Sunday, May 11, 2008

Patent reformers take the last train for the coast

Joff Wild at IAM writes of patent reform: Having been led to believe that the US patent system was fundamentally flawed and needed fixing if it was going to be fit for purpose for the 21st century, we end up finding out that the only game in town was actually a debate about how damages should be calculated in patent infringement cases and that nothing else on the table was worth doing anything about.

IPBiz notes that there was never any significant evidence pointing to a patent "quality" problem. Quillen and Webster's "97% patent grant rate" number was a scam all along. The other stuff was window dressing for the damages apportionment issue, which as far as the IT folks were concerned was the ONLY issue. Once that was off the table, the Coalition for Patent Fairness packed up and went home.

Speaking of "packing up," Joff wrote a point confirmed when John Whelan, on secondment from the USPTO, packed up his things and left Senator Patrick Leahy’s office and Leahy’s chief counsel started to work on other things.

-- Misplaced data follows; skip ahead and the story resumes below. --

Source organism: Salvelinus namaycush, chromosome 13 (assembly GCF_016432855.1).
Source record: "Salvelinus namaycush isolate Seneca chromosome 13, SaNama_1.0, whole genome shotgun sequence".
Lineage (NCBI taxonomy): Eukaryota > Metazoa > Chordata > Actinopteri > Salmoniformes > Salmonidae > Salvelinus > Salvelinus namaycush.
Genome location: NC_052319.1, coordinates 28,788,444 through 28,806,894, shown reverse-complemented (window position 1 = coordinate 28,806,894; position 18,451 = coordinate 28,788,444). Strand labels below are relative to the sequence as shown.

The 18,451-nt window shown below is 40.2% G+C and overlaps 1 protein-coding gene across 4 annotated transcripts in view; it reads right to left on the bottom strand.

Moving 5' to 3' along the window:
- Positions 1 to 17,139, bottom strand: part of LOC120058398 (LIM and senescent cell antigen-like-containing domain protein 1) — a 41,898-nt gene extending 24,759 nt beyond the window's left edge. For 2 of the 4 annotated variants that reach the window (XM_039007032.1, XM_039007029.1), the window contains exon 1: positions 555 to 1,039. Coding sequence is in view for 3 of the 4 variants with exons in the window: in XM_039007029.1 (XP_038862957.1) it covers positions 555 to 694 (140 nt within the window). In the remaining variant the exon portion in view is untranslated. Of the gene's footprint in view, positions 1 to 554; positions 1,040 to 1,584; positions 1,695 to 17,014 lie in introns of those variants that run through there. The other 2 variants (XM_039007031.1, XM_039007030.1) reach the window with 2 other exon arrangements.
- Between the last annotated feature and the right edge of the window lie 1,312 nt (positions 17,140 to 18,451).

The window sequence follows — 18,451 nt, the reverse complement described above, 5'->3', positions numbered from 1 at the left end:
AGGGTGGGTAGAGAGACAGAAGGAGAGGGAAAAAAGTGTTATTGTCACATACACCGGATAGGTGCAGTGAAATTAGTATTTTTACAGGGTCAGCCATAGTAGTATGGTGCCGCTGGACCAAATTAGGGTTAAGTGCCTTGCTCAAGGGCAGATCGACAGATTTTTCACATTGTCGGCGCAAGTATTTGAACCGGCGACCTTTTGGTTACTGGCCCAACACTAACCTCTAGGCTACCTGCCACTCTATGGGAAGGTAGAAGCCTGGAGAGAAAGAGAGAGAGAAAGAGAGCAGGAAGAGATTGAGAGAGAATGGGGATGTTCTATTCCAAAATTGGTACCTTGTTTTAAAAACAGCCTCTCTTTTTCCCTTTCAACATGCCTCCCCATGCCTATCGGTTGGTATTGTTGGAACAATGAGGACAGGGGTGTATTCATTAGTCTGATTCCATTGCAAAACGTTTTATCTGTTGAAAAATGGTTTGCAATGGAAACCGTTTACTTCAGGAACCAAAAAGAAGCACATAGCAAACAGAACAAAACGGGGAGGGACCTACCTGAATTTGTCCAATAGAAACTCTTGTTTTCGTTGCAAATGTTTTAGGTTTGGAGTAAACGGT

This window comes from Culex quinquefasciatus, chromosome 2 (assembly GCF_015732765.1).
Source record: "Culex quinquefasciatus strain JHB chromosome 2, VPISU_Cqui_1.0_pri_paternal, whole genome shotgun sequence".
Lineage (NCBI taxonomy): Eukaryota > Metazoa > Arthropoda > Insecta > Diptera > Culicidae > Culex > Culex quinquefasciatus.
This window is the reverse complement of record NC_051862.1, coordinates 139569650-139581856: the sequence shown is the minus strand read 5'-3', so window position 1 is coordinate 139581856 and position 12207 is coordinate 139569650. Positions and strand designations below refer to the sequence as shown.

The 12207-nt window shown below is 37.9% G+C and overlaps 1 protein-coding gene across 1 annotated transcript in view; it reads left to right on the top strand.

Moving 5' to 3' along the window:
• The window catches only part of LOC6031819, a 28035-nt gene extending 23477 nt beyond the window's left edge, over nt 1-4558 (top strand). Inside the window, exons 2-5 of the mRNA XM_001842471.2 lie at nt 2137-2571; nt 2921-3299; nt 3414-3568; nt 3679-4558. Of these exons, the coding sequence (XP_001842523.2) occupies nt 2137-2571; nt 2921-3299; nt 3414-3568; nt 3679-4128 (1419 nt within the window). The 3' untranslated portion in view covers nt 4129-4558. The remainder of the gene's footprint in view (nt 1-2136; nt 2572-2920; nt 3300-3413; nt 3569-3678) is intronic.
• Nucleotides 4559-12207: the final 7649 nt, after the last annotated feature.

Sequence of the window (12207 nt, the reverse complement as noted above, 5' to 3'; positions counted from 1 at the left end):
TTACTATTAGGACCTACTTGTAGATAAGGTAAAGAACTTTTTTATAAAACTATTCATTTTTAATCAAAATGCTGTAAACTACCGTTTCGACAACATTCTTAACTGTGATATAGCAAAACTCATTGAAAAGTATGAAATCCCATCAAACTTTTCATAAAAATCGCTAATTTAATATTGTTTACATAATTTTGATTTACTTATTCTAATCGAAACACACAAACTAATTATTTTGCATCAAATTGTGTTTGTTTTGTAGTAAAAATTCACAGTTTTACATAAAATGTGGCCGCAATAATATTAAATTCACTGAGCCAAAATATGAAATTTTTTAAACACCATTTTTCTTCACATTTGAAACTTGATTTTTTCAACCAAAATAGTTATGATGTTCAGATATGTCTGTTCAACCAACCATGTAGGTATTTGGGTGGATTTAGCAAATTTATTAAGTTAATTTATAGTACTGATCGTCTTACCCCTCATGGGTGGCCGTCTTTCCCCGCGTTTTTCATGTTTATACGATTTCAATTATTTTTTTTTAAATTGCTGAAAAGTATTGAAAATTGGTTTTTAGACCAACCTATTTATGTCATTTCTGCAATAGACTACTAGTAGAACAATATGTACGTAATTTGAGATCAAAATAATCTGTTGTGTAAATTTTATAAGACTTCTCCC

In fact, Whealen departed the USPTO for GWU, and won't be available to argue the appeal of the continuing application package. The substantive issues on the appeal won't be won, and the limitations on continuing applications won't happen.. Not much to show for the patent reform wars 2005-2008.

Joff got the "interference bar" position wrong when he wrote: The patent interferences bar that may have feared for its future will be breathing a sigh of relief. The power players in the "interference bar" were in favor of "first to file," and were counting on patent oppositions (post grant review) to bring in more money. Why be content with a small practice area, when one can expand to the big time? Patent oppositions would have been a bonanza for those guys. Are you kidding, Joff?

See also
John Whealan headed to GWU

Patent reform 2008 as a house of mirrors?


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